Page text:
Ripe. Rich. Huge. Monstrous. But Elegant. Palate coating - teeth staining. What else would you expect from the famed Rhône Valley appellation Côte-Rôtie?
After all, it translates as "Roasted Slope." Unlike its southern neighbor Chateauneuf-du-Pape, wine from this region is nearly 100% Syrah - and I might add, this is the Syrah that defines Syrah.
The family estate of Guigal has defined Côte-Rôtie for many decades and is consistently the benchmark for all other winemakers in this region. They produce the three most revered and collectible bottlings of Syrah-based wine on the face of the earth: La Turque, La Landonne and La Mouline (collectively known as the "La-La" wines).
Guigal's "other" Côte-Rôtie, the Chateau d'Ampuis (dam-PWEE), is now just emerging from the shadows of its more famous siblings. This is good for us - its lower profile makes it a relative steal!
While the "La-La wines" typically sell for between $250 and $1000 a bottle, the d'Ampuis can be had for a fraction of the price. In great vintages such as 2001, d'Ampuis typically trails the critics' point scores of the "La-La" wines by a difference of only 5% but can be purchased for 70% less. That's the kind of QPR (quality-to-price ratio) that really turns me on. Yes - Chateau d'Ampuis is a "Classic Rock" star.
The 2001 Chateau d'Ampuis is a powerful yet beautifully elegant wine. Deep and dense with notes of chocolate, menthol, cherry and black fruit with a slight hint of road tar and a structured, super-long finish. This classic, traditionally-made wine is perfect for drinking now but could also take intermediate-term cellaring. I've enjoyed this wine on a number of occasions and since its release it has been a budget-minded go-to wine for me when I am thinking Syrah.
While the d'Ampuis is always a steal compared to its siblings, today I really want to do my part to "out" this gorgeous wine and put it in its rightful place in the Pantheon of Syrah.
Crush Wine & Spirits
2001 Guigal Côte-Rôtie Chateau d'Ampuis
< 2500 cases produced
One More Guigal
Stricter budgets may prefer Guigal Hermitage from the same source. This 27-year-old wine is fully mature but very much alive. This is an experience impossible to find outside of the opportunity to taste at the cellar door. Try one, you won't be disappointed.
1969 Guigal Hermitage
Instead of being from one single plot (like La Turque for instance), d'Ampuis is blended from six outstanding vineyards (Le Clos, La Garde, La Grande Plantée, La Pommière, Le Pavillon Rouge and Le Moulin) all in the most prime Côte-Rôtie real estate. Chateau d'Ampuis refers to the famous 12th century chateau that the family now uses to age its legendary wines.
Like the other crus, the d'Ampuis is subject to Guigal's fierce selection and standards. Only the best, ripest grapes are picked which come from vines that average an age of 50 years. After temperature-controlled stainless steel fermentation, the wine is aged for over 3 years in 100% new oak, bottled, and then held before release to the market.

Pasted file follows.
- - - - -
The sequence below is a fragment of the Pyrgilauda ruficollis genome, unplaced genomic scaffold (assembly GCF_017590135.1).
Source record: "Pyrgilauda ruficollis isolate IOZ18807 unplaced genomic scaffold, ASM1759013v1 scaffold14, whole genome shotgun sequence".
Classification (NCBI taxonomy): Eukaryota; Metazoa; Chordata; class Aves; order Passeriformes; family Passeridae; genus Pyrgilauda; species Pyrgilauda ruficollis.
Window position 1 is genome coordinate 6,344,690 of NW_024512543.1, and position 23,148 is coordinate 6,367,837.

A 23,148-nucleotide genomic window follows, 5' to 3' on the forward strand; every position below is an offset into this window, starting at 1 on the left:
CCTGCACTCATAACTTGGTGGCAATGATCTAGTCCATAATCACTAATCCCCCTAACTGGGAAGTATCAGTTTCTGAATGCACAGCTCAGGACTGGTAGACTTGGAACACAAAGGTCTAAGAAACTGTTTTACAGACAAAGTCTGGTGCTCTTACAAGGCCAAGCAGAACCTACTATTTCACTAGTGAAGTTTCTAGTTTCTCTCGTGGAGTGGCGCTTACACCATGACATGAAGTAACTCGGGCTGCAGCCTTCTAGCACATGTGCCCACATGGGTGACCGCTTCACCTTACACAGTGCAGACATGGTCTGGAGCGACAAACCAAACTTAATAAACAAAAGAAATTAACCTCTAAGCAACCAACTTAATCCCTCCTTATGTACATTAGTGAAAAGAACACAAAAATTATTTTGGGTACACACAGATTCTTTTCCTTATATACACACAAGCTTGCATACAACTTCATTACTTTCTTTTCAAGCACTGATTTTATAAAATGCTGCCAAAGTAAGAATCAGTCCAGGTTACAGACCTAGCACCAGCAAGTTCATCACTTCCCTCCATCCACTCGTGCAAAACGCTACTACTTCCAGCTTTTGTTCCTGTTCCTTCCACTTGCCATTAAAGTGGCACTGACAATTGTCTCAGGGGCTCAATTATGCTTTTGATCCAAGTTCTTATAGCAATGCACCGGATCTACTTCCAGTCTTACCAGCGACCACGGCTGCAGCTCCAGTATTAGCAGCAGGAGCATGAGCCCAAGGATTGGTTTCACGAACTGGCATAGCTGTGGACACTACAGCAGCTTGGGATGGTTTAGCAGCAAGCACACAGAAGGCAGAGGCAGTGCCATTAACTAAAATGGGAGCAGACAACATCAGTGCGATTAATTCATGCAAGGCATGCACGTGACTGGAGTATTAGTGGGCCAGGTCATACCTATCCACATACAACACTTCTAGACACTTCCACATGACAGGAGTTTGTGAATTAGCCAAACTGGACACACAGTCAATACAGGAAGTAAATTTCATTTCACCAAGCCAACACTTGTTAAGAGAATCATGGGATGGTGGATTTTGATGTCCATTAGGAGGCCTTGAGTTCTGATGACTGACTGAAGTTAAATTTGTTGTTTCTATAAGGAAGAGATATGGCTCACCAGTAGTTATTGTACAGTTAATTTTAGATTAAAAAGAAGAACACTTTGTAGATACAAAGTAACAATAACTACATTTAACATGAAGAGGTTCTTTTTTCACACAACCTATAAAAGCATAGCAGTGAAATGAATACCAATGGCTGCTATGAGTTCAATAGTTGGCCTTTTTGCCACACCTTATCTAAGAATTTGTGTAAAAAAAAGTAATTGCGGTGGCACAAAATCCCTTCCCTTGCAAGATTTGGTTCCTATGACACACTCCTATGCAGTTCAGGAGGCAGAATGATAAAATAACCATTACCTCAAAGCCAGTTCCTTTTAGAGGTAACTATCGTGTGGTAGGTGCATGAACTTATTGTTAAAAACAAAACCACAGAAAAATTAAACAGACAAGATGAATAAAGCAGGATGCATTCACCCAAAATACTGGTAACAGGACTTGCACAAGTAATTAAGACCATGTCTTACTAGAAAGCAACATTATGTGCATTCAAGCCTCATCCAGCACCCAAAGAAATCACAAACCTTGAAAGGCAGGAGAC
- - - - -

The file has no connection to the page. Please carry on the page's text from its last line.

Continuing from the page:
Where in the World?
Côte-Rôtie is the Northernmost AOC in the department of Rhône just south of the commune of Vienne. Located on the western bank of the Rhône River about 25 miles south of Lyons, the town of Ampuis is considered the capital of the area.
While wine has been made for the last 2,000 years or so since viticulture was introduced by the Greeks or Romans (historians are still debating), the appellation of Côte-Rôtie wasn't established until 1940.
Wines from the AOC must be 100% Syrah with the exception of up to 20% of Viognier which may be included in a blend - it is generally used to add a floral aromatic component to Syrah's often bacon-like nose, though in small quantities, generally 5-10% or less. Today approximately 500-600 acres are under vine in the appellation.
There are two major hillsides in the region which are host to some of the best wine due to superior exposure and lower yields. These hills are the "Côte Blonde" and the "Côte Brune" which originated when, according to legend/history, a feudal lord of Ampuis, Maugiron, split the parcel of land in these two parts giving one half to his blonde-haired daughter and the other to his daughter who was a brunette.
The word "hills" is actually an understatement. As in many cases the gradient ranges between a precipitous 30-55� ... really only the Mosel in Germany compares in sheer vertical rise and difficulty of harvesting.
The Chateau d'Ampuis began, in fact, as a fort in the 12th century. It wasn't until the 16th century that it got a Renaissance facelift and became the family seat of the powerful Maugiron family. In its time, the chateau welcomed many a French King.
The fairytale continues with the Guigal family. Étienne Guigal showed up in this region of France in 1923 at the age of 14. Slowly working his way to the top, he became the cellar master for the powerful house of Vidal-Fleury (which the family now owns) before leaving in 1946 to found his own winemaking venture. As fate would have it, the woman �tienne eventually married at one time worked at Chateau d'Ampuis as a maid for an affluent family.
Sadly, Étienne died in 1988, not living long enough to see his son and grandson purchase this historical estate in 1995. Today the cellars beneath the chateau house the famed wines of Guigal (more Kings in the chateau!) and the chateau itself serves also as a cooperage, building roughly 500 new barrels a year for the estate's wines.